No Place For Dye-Infused Plants?

No Place For Dye-Infused Plants?

A story this month on GreenhouseGrower.com spotlighted ‘Princess Alexia Yellow,’ a dye-infused anthurium RijnPlant Breeding introduced to the European market this year. ‘Princess Alexia Yellow’ (seen in the photo, right) currently is not available to growers or retailers in the United States, but a lack of availability couldn’t restrain a number of readers from commenting online about the anthurium and the role of dye-infused plants in the marketplace.

Here’s a sample of some of the comments shared on GreenhouseGrower.com, the majority of which were made anonymously:

• “I think dyed plants are almost as bad as plastic plants. Next thing you’re going to tell me is that the sparkles sprayed onto (poinsettias) makes them grow better. Breed stronger, more original varieties instead of these phony, easy-way-out dye jobs. [These will] probably sell at Walmart, though.”

• “I think dyed plants are actually worse than plastic ones. Partly because when you buy a plastic plant, you’re aware you’re buying a fake plant. How many customers are aware that dyed plants are dyed? How many look that closely at the tags, and do the tags even say so? … Call me a crazy tree huger if you want, but I think all living creatures, even plants, deserve to be treated with respect.

• “When the blue orchids [‘Blue Mystique’] first came out, (they) promoted them as if they had been bred that way and I was excited. Needless to say now, I will not purchase them for our garden center. I feel as if we would be gypping our customers.”

• “This is not the direction our industry needs to go. It mocks consumers seeking real living natural beauty rather than artificial fake flowers. We had best be careful. I don’t have a good feeling about this at all.”

What do you think of dye-infused plants? If consumers are interested in them, should growers supply them or not? Tell us in the comments section below.

For more perspective on dye-infused plants, read takes from Managing Editor Kevin Yanik and Senior Online Editor Sara Tambascio.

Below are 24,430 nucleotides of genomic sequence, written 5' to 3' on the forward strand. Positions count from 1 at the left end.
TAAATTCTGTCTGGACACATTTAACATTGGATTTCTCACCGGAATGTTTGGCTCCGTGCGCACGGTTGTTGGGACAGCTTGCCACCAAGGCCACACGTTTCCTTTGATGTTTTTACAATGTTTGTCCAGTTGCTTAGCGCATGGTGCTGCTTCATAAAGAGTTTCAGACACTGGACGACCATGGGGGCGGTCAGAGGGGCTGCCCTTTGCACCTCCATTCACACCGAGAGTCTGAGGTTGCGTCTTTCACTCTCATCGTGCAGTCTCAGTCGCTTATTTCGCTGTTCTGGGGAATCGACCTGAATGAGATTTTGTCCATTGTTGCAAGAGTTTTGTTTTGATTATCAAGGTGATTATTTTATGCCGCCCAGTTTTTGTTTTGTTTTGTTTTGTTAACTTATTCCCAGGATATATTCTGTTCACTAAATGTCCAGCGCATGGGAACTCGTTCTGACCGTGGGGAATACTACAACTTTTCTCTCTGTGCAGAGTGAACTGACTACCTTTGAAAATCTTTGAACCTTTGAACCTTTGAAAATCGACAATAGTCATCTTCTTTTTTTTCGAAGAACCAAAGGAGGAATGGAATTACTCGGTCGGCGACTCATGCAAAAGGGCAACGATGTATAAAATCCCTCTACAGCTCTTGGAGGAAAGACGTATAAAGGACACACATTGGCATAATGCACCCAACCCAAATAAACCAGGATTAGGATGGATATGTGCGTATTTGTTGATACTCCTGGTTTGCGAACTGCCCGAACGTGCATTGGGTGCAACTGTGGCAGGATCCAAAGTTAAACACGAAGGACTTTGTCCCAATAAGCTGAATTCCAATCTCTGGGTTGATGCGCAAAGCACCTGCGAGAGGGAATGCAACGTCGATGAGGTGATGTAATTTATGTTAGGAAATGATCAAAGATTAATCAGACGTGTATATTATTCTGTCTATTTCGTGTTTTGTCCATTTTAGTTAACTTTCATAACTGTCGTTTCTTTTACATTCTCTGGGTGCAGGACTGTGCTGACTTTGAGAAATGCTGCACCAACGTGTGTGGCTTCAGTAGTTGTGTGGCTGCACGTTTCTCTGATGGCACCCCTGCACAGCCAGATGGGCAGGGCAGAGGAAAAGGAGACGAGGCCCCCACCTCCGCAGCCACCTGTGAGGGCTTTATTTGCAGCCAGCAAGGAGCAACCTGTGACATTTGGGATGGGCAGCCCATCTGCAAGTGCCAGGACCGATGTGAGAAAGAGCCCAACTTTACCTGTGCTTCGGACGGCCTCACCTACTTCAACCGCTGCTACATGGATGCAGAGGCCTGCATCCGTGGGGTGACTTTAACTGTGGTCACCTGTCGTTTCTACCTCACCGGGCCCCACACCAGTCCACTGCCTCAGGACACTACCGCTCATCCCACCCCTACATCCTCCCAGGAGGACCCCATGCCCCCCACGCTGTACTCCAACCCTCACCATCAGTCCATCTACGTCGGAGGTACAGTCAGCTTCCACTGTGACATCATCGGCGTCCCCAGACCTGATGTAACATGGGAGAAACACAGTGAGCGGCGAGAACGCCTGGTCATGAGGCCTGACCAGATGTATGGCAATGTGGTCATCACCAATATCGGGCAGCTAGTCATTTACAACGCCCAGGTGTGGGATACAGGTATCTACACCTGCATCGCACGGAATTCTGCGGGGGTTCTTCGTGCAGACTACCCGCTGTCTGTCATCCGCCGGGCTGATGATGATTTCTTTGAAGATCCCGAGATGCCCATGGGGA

Leave a Reply

3 comments on “No Place For Dye-Infused Plants?

  1. Dyes have been used in this fashion in the cut flower market for years, and no one really seems to object, since those are disposable products. However, using them in this fashion for potted crops, we are treading a slippery slope, especially when marketed by “breeding” companies. Potted crops, orchids especially, have a high likelihood of being cared for by their recipients, and eventually reblooming. The disappointment felt by a consumer who sees their blue orchid flowers are now white, will change to anger as they uncover the reason why. This is a one-time sales tactic which erodes confidence in our industry. In a time when customer confidence is waning on all fronts, we should be especially vigilant not to fall prey to such base sales tactics, or else suffer the inevitable consequences. False advertising is still punishable by law, no?

  2. I think dyed plants is misleading. The public saw that blue orchid and believed it was really blue. I did not buy into the idea and never brought them in to sell. To me, they looked like Ty D Bol.

  3. The answer is simple really, I do like and support the dyed plants. There was a demand for colors of Orchids that nature could not provide. Places like ‘Silver Vase’ have brought them to the consumers quite successfully too, the ‘Blue Mystique’ Orchid is drop dead colors. I do agree that from the beginning there should have been a disclaimer on the tag stating that the plant had been dyed and new blooms will be white… However, let’s be honest, 99% of people buy a blue Orchid on whim, have no thought in their heads about keeping the plant healthy. Like Poinsettias and Pine trees at Christmas, Lilies at Easter, and Carnivorous plants that are sold at the start of Spring in Home Depot store, these plants just begin to look not so great and people throw them away. If you’re going to do that, and I know most people do, buy a plastic plant. When disclosed, there is nothing wrong in dye infusing plants. It is not a slap in the face to botany. I have a neighbor and I am in her house daily. Her husband gives her live plants for certain occasions, she would rather have it where she wants to put it ‘because it looks pretty’ than take a few minutes thinking of that precious plant, and educate herself with the plant’s need and where in the house it would receive what it needs. When it begins to look sad I get the plant and get back to health again. Plants are precious and essential to life on Earth, why can’t we manipulate an Orchid to be a color we fancy? Why is that so wrong? How many people who are reading this right now go to Wal Mart and buy hair color? Do you use it? Do you feel the need to disclose to everyone that that is not your natural color? Any eye contact wearers here? Are you lying and misleading anyone because with brown eyes you’ve changed to green? What about a person with Vitiligo and has the unaffected areas get lightened so that person may become a uniform color? Are they misleading, should they wear a t-shirt that says “I have Vitiligo – this is not my natural skin color”?
    There are way more important things to worry about than if a company dyes an Orchid. If you don’t like the Orchid return to where you bought it, if they won’t refund your money, contact ‘Silver Vase’ or ‘GreenhouseGrower.com’ and I am sure if you’re reasonable, and not come out fighting like a caged Tiger because you were mislead by a label you didn’t read, they would be willing to fix the situation… If not, you still have a very beautiful large bloom Orchid. How horrible is that?

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